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Diamondback Moth Update (November 15, 2017)
We continue to trap diamondback moth (DBM) in traps throughout the area. We currently have 57 pheromone traps stretched from Texas Hill to San Luis. In the past few weeks we’ve seen moth activity decrease in general in traps at Texas Hill, Tacna Roll, Wellton, Dome Valley and Bard/ Winterhaven. In contrast, we’ve recorded increases in trap captures in some traps in the Gila and Yuma Valleys. (See DBM Trap Network).

One trap located at the Yuma Ag Center captured more than 28 moths /trap per night last week. That trap is adjacent to several acres of untreated broccoli that are infested with DBM larvae. However, most traps throughout the Yuma area are not catching anywhere near those numbers of moths, and not surprising, the fields adjacent to these traps have little to no DBM larvae. Furthermore, to date no PCAs have reported failures in controlling DBM like they experienced last fall. On the Yuma Ag Center, we have had plenty of DBM in our cole crops. This allowed us to conduct a number of efficacy trials with both soil and foliar applied insecticides. In our Verimark tray-drench trial in cauliflower, we observed DBM control for almost 40 days. Soil shank applications of Verimark in broccoli provided DBM efficacy for ~ 30 days. Our foliar spray trials consistently showed that the all conventional insecticides we evaluated provided significantly better control of DBM larvae compared to the untreated check following multiple spray applications (for results see Efficacy of Foliar Insecticides Against Diamondback Moth, Fall 2017 and Efficacy of Foliar Insecticides Against DBM and Whitefly). On the other hand, we found it more difficult to control DBM with organically-approved biopesticides (see Organic Insecticide for DBM Control on Broccoli, Fall 2017).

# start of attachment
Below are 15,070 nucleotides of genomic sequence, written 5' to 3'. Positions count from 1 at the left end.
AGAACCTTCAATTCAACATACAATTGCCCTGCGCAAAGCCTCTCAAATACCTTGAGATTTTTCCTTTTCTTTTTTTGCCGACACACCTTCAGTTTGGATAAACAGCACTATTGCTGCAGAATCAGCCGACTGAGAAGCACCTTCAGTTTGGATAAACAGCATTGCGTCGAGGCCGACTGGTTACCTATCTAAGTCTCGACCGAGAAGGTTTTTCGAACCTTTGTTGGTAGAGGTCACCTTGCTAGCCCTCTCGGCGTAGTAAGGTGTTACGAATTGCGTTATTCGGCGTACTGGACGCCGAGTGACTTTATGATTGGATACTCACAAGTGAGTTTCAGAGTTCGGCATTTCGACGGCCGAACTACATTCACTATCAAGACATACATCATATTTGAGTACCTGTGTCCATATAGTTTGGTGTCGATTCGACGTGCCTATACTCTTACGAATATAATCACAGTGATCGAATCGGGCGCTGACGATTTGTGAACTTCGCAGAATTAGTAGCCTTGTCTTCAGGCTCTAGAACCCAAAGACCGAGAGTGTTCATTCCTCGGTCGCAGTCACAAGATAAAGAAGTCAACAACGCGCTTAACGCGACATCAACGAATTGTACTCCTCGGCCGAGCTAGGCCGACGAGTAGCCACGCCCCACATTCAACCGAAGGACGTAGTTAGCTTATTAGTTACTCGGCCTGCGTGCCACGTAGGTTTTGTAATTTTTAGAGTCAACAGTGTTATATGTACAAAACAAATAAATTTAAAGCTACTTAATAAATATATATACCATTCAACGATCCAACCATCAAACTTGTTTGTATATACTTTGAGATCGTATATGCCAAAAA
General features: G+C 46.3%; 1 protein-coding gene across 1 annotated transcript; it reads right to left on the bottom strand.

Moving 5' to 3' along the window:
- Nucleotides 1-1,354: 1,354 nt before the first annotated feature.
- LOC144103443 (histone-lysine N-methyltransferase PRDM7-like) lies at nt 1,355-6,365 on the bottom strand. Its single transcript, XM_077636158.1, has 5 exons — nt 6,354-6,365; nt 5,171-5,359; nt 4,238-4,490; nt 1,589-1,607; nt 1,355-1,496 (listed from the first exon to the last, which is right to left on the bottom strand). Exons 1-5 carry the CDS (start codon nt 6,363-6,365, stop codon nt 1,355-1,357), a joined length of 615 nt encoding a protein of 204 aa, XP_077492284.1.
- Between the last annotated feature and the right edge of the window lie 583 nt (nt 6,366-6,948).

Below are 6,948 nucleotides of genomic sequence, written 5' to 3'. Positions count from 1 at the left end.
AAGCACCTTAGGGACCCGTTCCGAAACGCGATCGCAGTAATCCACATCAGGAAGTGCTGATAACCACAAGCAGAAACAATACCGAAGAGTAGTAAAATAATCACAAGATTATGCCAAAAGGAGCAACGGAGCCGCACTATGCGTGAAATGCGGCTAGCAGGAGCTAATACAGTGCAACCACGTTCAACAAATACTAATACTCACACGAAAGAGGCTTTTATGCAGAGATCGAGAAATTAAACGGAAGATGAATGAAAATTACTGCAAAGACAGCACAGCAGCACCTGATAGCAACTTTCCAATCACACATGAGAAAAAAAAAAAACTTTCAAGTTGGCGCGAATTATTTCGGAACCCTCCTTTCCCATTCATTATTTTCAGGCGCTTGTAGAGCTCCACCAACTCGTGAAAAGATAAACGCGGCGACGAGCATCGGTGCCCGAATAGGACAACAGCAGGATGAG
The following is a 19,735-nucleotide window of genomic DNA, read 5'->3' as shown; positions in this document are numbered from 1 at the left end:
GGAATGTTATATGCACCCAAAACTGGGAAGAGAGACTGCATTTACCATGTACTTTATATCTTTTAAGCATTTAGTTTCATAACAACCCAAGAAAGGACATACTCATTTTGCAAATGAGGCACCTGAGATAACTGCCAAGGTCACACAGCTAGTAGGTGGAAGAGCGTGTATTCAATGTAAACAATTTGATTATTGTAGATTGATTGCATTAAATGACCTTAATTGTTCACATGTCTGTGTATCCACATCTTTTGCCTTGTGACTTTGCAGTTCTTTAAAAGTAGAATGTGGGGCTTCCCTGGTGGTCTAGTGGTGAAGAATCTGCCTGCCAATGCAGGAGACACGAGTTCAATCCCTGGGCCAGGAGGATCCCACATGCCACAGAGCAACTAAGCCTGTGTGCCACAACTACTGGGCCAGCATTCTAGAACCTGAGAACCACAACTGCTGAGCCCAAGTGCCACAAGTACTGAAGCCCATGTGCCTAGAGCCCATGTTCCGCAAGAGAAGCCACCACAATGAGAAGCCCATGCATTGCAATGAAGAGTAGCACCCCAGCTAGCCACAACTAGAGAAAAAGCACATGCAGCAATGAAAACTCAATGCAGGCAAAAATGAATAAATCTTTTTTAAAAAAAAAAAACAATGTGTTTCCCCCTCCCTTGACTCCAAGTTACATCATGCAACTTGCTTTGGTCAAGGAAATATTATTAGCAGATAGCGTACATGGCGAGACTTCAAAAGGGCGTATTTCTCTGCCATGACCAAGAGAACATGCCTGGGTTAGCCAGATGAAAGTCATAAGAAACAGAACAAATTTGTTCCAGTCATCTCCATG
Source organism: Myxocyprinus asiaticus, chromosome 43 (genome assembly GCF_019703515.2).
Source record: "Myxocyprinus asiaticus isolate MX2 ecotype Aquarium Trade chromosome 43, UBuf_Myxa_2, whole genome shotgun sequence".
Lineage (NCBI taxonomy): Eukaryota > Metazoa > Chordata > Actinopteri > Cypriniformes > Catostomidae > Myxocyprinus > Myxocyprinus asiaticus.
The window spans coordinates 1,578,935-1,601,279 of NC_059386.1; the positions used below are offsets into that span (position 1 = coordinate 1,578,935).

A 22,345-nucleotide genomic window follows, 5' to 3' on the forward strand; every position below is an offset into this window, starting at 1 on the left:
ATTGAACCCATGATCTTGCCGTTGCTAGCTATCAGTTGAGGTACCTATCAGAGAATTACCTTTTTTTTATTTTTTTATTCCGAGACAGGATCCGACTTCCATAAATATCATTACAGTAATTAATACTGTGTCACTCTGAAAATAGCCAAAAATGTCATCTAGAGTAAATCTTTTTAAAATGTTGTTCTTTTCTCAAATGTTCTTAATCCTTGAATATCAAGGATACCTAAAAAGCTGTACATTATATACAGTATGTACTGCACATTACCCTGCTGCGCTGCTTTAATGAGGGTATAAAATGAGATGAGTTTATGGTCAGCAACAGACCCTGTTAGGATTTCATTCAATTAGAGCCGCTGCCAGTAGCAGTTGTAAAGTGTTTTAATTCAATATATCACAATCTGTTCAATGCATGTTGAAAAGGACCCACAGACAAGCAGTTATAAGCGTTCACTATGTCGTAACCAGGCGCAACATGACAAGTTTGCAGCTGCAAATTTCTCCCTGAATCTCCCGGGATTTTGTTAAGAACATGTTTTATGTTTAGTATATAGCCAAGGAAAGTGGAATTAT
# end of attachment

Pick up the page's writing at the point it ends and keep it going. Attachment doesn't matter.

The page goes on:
An important lesson was learned from these studies. This fall DBM was not an issue, unlike last season. We’re obviously dealing with a different population this year. It is highly likely that the present DBM populations found at the Yuma Ag Center and throughout the Yuma area moved into the area via monsoon/tropical storms. I base this on the fact that the DBM have been easy to control with our standard insecticides (unlike last season), and we have been trapping moths adjacent to direct-seeded broccoli fields since early September. We’ve also been trapping them next to fallow fields. This clearly suggests that the DBM in Yuma this fall did not exclusively arrive on transplants, nor did last season’s resistant population over-summer here. I believe this explains why DBM is seldom a problem for Yuma PCAs. DBM populations have to migrate in and over the past 20 years or so, they have been susceptible to our industry standards. The exception would be last year, where the DBM outbreaks we experienced were associated with a resistant population that moved into fields from infested transplants. One last thing to consider: it is possible we may see additional DBM move into the area via winter storms from the coast. Hopefully we can pick up such movement with our traps.


Name the Insect

Water Boatman

Areawide Diamondback Moth Trapping Network

In response to the recent outbreaks of Diamondback moth (DBM) , Plutella xylostella in Yuma, we have established a pheromone trap network designed to monitor the activity and movement of adult populations of DBM. PCAs have had difficulty controlling DBM in cabbage, broccoli and cauliflower since October. Traps have been placed in Roll, Wellton, Dome Valley, Gila Valley and Yuma Valley in locations where cole crops are presently being grown or in areas where infestations were known to occur this fall.


Click here to see results of DBM pheromone trap network.

Remember, When in Doubt . . . . . “SCOUT”

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To contact John Palumbo go

For questions or comments on any of the topics please contact Marco Pena at the Yuma Agricultural Center.
College of Agriculture, The University of Arizona, Tucson, AZ.

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